I did a little research into it and found a vast amount of
conflicting information. Some people described the phenomenon in
great detail. Others said that the memory effect existed only in
certain NiCads, and definitely not the ones in popular use. Yet
others insisted that the memory effect was nothing more than an urban
legend. Egad! Who was an amateur amateur to believe!?
I was not a
battery scientist. I didn't know which "expert" to believe.
I knew, for sure though, that the memory effect was not
battery. The reason my battery failed was that the
fast charger had cooked it. Literally.
pump electrical energy into the batteries at such a high rate that
the batteries heat up. The heat eventually causes a chemical
breakdown. Many battery vendors do not mention this when you buy a
fast battery charger. They will sell you batteries, then sell you the
means to destroy them, apparently so that you will have to buy more.
There is another
well-known battery vendor that sells nickel metal hydride (NiMH)
batteries. If you browse this vendor's Web site and look very
, you will find a very small message telling you that
the vendor recommends using only slow
chargers on NiMH
batteries. It seems that fast chargers can cause NiMH batteries to
explode. The vendor sells a special fast charger that apparently
shuts itself off when the battery gets hot (notice that I didn't say
the battery gets hot, but when
the battery gets
hot). I guess it's more like putting it in a crock pot than putting
it in a microwave oven.
I kept checking
the Internet, but cold-fusion batteries hadn't hit the market yet.
Since it looked like I was stuck with NiCad and NiMH batteries for a
while, here's what I did.
Dead but still deadly. Dispose of carefully. Visit the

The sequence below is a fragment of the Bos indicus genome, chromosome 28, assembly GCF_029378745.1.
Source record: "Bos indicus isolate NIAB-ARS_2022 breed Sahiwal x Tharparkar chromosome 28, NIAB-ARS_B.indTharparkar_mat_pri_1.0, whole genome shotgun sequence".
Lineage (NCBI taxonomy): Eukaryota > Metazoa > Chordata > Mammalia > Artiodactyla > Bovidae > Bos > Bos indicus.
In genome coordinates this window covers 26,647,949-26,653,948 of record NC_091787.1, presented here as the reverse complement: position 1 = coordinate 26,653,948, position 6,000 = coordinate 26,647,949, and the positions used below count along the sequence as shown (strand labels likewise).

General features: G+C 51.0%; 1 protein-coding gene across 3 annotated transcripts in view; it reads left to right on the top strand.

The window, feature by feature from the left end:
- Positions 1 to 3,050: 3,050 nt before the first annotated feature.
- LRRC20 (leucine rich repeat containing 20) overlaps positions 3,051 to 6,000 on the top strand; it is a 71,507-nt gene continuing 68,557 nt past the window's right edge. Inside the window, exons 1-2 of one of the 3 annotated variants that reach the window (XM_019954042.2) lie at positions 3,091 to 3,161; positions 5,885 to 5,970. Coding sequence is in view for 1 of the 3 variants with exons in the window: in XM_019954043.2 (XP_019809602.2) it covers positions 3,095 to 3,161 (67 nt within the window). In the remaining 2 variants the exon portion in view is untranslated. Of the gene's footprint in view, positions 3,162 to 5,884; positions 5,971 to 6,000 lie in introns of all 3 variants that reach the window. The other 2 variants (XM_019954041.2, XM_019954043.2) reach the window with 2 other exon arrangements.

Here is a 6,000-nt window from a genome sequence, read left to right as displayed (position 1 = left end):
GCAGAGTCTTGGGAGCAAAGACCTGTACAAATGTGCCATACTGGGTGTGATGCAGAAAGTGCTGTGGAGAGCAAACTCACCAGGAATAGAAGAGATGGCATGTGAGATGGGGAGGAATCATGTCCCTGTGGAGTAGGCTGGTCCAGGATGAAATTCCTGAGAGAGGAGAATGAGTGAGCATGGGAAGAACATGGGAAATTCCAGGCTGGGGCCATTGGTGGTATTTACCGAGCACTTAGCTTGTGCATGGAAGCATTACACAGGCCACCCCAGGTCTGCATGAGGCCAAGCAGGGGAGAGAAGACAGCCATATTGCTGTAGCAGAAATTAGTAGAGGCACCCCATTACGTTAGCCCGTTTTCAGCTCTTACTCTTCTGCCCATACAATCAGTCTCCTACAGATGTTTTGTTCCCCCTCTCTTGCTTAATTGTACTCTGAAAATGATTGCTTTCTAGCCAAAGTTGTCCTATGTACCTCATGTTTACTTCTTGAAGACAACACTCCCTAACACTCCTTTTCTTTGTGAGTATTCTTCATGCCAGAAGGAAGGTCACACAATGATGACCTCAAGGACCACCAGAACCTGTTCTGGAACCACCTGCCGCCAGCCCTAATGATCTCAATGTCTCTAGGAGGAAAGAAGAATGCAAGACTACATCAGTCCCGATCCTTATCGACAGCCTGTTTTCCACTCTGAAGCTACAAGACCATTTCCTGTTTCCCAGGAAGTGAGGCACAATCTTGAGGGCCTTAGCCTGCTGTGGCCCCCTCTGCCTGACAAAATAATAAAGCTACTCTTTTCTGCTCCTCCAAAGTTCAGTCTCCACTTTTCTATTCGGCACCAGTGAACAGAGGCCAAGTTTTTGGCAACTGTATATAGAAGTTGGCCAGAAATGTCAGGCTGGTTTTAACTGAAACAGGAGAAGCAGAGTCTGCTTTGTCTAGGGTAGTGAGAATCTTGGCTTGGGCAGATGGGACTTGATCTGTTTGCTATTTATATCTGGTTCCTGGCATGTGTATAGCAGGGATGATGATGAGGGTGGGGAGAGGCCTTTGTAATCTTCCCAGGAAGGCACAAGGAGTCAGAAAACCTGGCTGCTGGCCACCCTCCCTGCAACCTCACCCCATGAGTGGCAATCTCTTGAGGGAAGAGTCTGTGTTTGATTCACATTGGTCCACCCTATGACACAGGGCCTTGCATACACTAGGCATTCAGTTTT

RBRC Web site for more information.
I threw away my fast charger and bought three
battery packs. I
rotate these in service. When battery A is in the radio, battery B is
a backup and battery C is in the slow charger. At the end of the day
I simply put A in the charger, B in the radio, and C is the new
backup. None of them gets cooked, stewed, or nuked.
I received a lot of advice on the proper way to "zap"
NiCads back to life. Except for one hellishly dangerous
recommendation (use a stun gun), all of the suggested techniques
required much more time, equipment, and effort than I'm willing to
invest. Although I'm taking the easy route (just buy a new battery),
I do wish to thank everyone who wrote to me.
NiCads are dangerous. I was considering having a
nice, quiet burial ceremony at a toxic waste dump. Before I actually
did that, however, I found information on how to recycle them on the
Missouri Household Hazardous Waste. (Your state's recommendations and
regulations may vary.) The
Rechargeable Battery Recycling Corp
is a nonprofit
organization that provides recycling assistance in the US.
Do I have any
final advice? Yes. If it takes a hacksaw to open something, there's
probably a reason for it, and it's best left alone.
For additional information, see "Honey, They've Shrunk the
Batteries!" by Ken Stuart, W3VVN, in December 2001.
Editor's note: ARRL member Gary Hoffman, KB0H, lives in
Florissant, Missouri. He's been a ham since 1995. Hoffman says his column's
name-- "The Amateur Amateur"--suggests the explorations of
a rank amateur, not those of an experienced or knowledgeable ham. His
wife, Nancy, is N0NJ. Hoffman has a ham-related Web page. Readers are invited to
contact the author via e-mail, [email protected].
© 2002 American Radio Relay League